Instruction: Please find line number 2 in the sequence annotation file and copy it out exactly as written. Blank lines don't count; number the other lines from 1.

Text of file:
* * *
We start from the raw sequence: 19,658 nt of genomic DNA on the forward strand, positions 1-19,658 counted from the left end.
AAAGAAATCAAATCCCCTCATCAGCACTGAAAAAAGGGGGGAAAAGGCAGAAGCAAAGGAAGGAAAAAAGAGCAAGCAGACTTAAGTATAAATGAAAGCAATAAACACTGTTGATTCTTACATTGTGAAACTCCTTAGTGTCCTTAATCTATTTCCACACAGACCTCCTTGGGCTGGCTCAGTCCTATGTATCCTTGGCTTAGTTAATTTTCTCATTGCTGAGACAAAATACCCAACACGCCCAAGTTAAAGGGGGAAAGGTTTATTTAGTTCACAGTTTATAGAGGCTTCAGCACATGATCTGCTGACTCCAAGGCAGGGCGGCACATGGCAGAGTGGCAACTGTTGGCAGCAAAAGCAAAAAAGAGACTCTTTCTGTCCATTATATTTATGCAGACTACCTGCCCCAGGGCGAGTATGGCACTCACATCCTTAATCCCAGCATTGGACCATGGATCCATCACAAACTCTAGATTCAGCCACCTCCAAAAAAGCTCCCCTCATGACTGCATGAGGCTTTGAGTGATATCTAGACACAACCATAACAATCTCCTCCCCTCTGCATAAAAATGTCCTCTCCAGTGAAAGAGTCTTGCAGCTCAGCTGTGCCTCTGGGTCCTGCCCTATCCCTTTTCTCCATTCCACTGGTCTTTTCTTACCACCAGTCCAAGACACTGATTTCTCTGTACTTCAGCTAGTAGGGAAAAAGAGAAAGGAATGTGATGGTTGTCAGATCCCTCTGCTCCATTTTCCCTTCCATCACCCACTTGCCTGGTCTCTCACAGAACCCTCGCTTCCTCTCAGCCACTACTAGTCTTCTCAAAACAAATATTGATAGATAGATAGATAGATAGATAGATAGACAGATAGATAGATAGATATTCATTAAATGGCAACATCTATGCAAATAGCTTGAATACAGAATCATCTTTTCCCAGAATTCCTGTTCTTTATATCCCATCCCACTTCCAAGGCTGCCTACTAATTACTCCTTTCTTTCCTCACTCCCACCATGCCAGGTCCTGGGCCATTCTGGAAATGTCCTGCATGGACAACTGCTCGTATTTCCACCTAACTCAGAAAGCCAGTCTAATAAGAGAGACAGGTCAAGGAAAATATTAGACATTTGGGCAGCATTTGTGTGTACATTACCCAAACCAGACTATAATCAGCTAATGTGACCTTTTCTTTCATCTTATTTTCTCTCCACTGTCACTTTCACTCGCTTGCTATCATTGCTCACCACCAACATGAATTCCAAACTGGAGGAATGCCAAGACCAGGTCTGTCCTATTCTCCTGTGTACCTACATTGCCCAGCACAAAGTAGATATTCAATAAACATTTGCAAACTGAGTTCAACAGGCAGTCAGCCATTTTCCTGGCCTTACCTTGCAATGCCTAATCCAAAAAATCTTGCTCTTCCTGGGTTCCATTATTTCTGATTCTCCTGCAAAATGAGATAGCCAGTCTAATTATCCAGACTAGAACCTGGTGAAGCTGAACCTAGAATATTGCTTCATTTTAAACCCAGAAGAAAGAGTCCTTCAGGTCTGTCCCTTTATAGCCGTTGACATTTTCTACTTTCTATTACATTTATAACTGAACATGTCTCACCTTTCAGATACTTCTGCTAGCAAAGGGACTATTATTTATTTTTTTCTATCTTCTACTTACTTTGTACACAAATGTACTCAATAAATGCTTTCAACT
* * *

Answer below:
AAAGAAATCAAATCCCCTCATCAGCACTGAAAAAAGGGGGGAAAAGGCAGAAGCAAAGGAAGGAAAAAAGAGCAAGCAGACTTAAGTATAAATGAAAGCAATAAACACTGTTGATTCTTACATTGTGAAACTCCTTAGTGTCCTTAATCTATTTCCACACAGACCTCCTTGGGCTGGCTCAGTCCTATGTATCCTTGGCTTAGTTAATTTTCTCATTGCTGAGACAAAATACCCAACACGCCCAAGTTAAAGGGGGAAAGGTTTATTTAGTTCACAGTTTATAGAGGCTTCAGCACATGATCTGCTGACTCCAAGGCAGGGCGGCACATGGCAGAGTGGCAACTGTTGGCAGCAAAAGCAAAAAAGAGACTCTTTCTGTCCATTATATTTATGCAGACTACCTGCCCCAGGGCGAGTATGGCACTCACATCCTTAATCCCAGCATTGGACCATGGATCCATCACAAACTCTAGATTCAGCCACCTCCAAAAAAGCTCCCCTCATGACTGCATGAGGCTTTGAGTGATATCTAGACACAACCATAACAATCTCCTCCCCTCTGCATAAAAATGTCCTCTCCAGTGAAAGAGTCTTGCAGCTCAGCTGTGCCTCTGGGTCCTGCCCTATCCCTTTTCTCCATTCCACTGGTCTTTTCTTACCACCAGTCCAAGACACTGATTTCTCTGTACTTCAGCTAGTAGGGAAAAAGAGAAAGGAATGTGATGGTTGTCAGATCCCTCTGCTCCATTTTCCCTTCCATCACCCACTTGCCTGGTCTCTCACAGAACCCTCGCTTCCTCTCAGCCACTACTAGTCTTCTCAAAACAAATATTGATAGATAGATAGATAGATAGATAGATAGACAGATAGATAGATAGATATTCATTAAATGGCAACATCTATGCAAATAGCTTGAATACAGAATCATCTTTTCCCAGAATTCCTGTTCTTTATATCCCATCCCACTTCCAAGGCTGCCTACTAATTACTCCTTTCTTTCCTCACTCCCACCATGCCAGGTCCTGGGCCATTCTGGAAATGTCCTGCATGGACAACTGCTCGTATTTCCACCTAACTCAGAAAGCCAGTCTAATAAGAGAGACAGGTCAAGGAAAATATTAGACATTTGGGCAGCATTTGTGTGTACATTACCCAAACCAGACTATAATCAGCTAATGTGACCTTTTCTTTCATCTTATTTTCTCTCCACTGTCACTTTCACTCGCTTGCTATCATTGCTCACCACCAACATGAATTCCAAACTGGAGGAATGCCAAGACCAGGTCTGTCCTATTCTCCTGTGTACCTACATTGCCCAGCACAAAGTAGATATTCAATAAACATTTGCAAACTGAGTTCAACAGGCAGTCAGCCATTTTCCTGGCCTTACCTTGCAATGCCTAATCCAAAAAATCTTGCTCTTCCTGGGTTCCATTATTTCTGATTCTCCTGCAAAATGAGATAGCCAGTCTAATTATCCAGACTAGAACCTGGTGAAGCTGAACCTAGAATATTGCTTCATTTTAAACCCAGAAGAAAGAGTCCTTCAGGTCTGTCCCTTTATAGCCGTTGACATTTTCTACTTTCTATTACATTTATAACTGAACATGTCTCACCTTTCAGATACTTCTGCTAGCAAAGGGACTATTATTTATTTTTTTCTATCTTCTACTTACTTTGTACACAAATGTACTCAATAAATGCTTTCAACT